Risks of Using a Private Individual as Trustee for Children

Marc Carlson |

The selection of a trustee to manage and periodically distribute both income and principal held in a “Descendant’s Trust” (“Dynasty Trust”), is an important matter.

The typical parent’s first reaction is to select the brother or sister of the child (“sibling trustee”). The client feels this is the most natural choice because the client believes the following reasons are “sensible”:

  1. The sibling trustee will take greater pains to oversee the child’s financial needs.  “Blood,” after all, watches out for blood.
  1. Only the sibling trustee would assume the periodic burden of helping out the child.
  1. The sibling trustee is already familiar with the child’s needs.
  1. The sibling trustee can tune in better to the client’s thinking as to how the child should be treated.

Anytime you think about choosing a private individual, such as a family member, as your adult or minor child’s trustee, there are several things to consider:

  1. Your child’s trustee does not come into play until both you and your spouse are dead.  By that time, the trustee may be elderly, disabled, incompetent or deceased.
  1. There will be stress on—and potentially the destruction of—the sibling relationship because when one sibling holds money for another, the tie that binds is no longer only blood—it is blood and money.  When the two are mixed, the sibling relationship becomes adversarial: “You have my money, and I want it!”  Whether the private individual trustee is your child’s brother, sister, uncle, aunt, nephew, niece, cousin, or close friend, the money relationship ultimately may destroy the family connection.
  1. Your designated trustee has his or her own life. He or she simply may not have the time to handle the periodic details of the trust estate.
  1. Your designated trustee may (and probably will) charge as much for his or her services as a bank trustee would charge, and the individual probably wouldn’t do as good a job as a bank trustee.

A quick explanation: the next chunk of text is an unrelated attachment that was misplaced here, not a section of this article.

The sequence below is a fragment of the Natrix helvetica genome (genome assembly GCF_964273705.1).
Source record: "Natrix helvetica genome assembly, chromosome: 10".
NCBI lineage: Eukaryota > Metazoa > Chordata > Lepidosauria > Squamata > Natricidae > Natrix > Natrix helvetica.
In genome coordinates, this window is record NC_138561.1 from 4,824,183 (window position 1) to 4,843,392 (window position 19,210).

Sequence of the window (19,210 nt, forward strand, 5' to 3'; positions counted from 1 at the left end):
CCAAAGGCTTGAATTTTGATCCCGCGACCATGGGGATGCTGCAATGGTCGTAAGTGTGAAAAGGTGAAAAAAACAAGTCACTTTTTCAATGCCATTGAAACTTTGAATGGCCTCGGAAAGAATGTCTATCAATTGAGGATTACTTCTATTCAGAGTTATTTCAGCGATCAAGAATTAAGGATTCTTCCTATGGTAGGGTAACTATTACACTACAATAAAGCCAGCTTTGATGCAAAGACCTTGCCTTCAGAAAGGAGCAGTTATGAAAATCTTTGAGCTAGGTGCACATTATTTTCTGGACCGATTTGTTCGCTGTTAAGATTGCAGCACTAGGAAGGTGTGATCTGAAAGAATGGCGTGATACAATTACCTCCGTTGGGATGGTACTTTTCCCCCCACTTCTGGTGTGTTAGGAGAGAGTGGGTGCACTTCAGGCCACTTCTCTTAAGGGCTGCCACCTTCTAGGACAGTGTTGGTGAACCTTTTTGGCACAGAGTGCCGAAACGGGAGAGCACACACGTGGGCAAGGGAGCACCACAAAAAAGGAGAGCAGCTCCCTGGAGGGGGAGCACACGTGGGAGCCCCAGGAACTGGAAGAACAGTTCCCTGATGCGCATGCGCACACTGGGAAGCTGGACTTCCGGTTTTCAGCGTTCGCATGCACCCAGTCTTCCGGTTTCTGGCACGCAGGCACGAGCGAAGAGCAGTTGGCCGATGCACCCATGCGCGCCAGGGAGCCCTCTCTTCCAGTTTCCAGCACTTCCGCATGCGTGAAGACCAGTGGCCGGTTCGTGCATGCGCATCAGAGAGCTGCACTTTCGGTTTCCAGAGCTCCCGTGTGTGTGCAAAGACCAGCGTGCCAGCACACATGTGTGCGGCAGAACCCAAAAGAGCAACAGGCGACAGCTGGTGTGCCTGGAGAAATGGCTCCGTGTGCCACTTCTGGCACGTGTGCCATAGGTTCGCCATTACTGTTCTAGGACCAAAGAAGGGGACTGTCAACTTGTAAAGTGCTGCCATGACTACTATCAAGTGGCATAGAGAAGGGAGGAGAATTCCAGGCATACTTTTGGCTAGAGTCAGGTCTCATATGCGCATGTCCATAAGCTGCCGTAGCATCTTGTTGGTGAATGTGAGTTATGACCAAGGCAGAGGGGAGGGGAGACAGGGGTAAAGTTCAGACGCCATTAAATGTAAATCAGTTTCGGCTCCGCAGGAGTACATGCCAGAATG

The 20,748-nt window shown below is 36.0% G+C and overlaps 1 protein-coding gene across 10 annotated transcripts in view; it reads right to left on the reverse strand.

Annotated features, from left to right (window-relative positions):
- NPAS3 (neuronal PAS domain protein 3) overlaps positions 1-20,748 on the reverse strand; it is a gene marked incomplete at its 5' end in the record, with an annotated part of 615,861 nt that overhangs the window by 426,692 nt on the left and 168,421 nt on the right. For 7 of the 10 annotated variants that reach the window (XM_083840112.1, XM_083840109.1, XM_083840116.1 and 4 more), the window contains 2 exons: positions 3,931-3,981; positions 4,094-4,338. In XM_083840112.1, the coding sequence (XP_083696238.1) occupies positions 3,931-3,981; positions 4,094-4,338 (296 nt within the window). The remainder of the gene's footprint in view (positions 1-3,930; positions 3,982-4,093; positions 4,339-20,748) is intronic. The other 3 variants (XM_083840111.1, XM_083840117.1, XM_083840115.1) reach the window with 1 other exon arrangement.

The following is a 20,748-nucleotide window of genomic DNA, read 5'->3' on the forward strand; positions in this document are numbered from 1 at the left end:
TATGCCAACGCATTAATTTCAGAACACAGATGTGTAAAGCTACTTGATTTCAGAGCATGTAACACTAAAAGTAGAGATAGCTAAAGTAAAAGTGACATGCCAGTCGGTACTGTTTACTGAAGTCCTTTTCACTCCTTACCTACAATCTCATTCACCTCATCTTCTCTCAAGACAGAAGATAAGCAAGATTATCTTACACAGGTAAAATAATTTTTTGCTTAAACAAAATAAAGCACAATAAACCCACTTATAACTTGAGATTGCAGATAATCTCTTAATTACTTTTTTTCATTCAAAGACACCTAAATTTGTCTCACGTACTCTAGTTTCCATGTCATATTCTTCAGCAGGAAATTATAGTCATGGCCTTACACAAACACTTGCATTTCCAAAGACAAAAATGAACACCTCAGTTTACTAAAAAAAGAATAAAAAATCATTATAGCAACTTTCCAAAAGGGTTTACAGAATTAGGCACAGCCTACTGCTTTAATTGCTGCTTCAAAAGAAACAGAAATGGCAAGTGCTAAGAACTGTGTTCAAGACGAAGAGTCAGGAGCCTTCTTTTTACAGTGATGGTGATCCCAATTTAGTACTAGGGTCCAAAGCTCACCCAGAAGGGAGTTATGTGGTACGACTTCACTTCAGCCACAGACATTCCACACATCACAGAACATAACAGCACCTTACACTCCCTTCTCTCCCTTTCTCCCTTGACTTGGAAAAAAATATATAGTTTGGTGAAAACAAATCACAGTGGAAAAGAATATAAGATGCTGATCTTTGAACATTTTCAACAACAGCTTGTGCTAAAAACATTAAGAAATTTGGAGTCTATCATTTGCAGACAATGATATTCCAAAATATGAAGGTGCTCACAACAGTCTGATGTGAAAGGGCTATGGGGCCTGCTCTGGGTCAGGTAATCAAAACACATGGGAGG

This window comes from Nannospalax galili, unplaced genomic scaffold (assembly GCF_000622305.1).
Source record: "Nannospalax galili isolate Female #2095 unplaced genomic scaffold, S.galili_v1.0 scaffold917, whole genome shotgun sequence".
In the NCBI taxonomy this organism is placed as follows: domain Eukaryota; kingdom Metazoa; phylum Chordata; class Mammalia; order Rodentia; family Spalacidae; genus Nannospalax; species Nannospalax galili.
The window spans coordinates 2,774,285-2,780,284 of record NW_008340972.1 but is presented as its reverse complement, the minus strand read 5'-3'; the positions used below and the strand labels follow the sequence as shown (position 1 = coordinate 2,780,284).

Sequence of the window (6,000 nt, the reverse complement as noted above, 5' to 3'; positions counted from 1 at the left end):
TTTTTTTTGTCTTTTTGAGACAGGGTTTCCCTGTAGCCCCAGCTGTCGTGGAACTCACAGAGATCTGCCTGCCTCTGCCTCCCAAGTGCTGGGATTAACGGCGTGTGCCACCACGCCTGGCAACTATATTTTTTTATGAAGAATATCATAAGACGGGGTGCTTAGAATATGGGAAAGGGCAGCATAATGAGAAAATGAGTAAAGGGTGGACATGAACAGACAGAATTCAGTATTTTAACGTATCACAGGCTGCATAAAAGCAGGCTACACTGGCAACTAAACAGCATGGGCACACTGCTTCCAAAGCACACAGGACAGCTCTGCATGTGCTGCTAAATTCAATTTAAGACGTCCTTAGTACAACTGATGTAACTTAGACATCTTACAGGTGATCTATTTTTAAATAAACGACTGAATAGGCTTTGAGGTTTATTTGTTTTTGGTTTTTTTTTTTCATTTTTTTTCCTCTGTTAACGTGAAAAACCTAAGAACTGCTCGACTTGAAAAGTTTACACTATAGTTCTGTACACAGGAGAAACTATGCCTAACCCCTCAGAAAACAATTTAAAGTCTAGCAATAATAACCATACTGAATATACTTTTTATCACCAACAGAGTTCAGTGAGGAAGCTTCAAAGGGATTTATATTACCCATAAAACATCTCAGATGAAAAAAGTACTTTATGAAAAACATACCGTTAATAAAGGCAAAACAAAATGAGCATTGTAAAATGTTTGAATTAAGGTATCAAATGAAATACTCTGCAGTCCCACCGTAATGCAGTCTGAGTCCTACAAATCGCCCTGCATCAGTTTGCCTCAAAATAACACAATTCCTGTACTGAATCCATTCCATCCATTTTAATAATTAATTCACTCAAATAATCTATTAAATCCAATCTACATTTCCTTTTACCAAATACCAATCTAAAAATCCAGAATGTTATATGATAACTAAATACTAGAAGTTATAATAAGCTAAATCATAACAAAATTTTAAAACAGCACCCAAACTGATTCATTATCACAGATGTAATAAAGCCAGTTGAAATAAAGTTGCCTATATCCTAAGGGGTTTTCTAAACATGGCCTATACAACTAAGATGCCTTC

1. Your designated trustee may not be skilled in investments and may not have the necessary tools to deal with the daily details of managing trust assets.
  1. Your designated trustee has his or her own life. He or she simply may not have the time to handle the periodic details of the trust estate.
  1. Your designated trustee may not be equipped to fulfill the administrative and investment duties necessary to make the protective trust for your child efficient and productive.
  1. You may not want to inflict the periodic burden of managing trust assets on whomever you have selected as trustee.  Often, your child may make unreasonable demands on the trustee and hound the trustee to the point of frustration and distraction.
  1. There is no “policeman” looking over the trustee’s shoulder.  When your choice becomes the trustee, the trustee has unfettered control over all assets and accounts that are in the trust, such as your real estate, bank accounts, money, stocks, and all other assets held by the trust. If he or she dissipates the trust assets, the money is gone forever. There may be little recourse for your child because, as a practical matter, a lawsuit against a trustee often turns out to be frustrating and expensive with no beneficial result.
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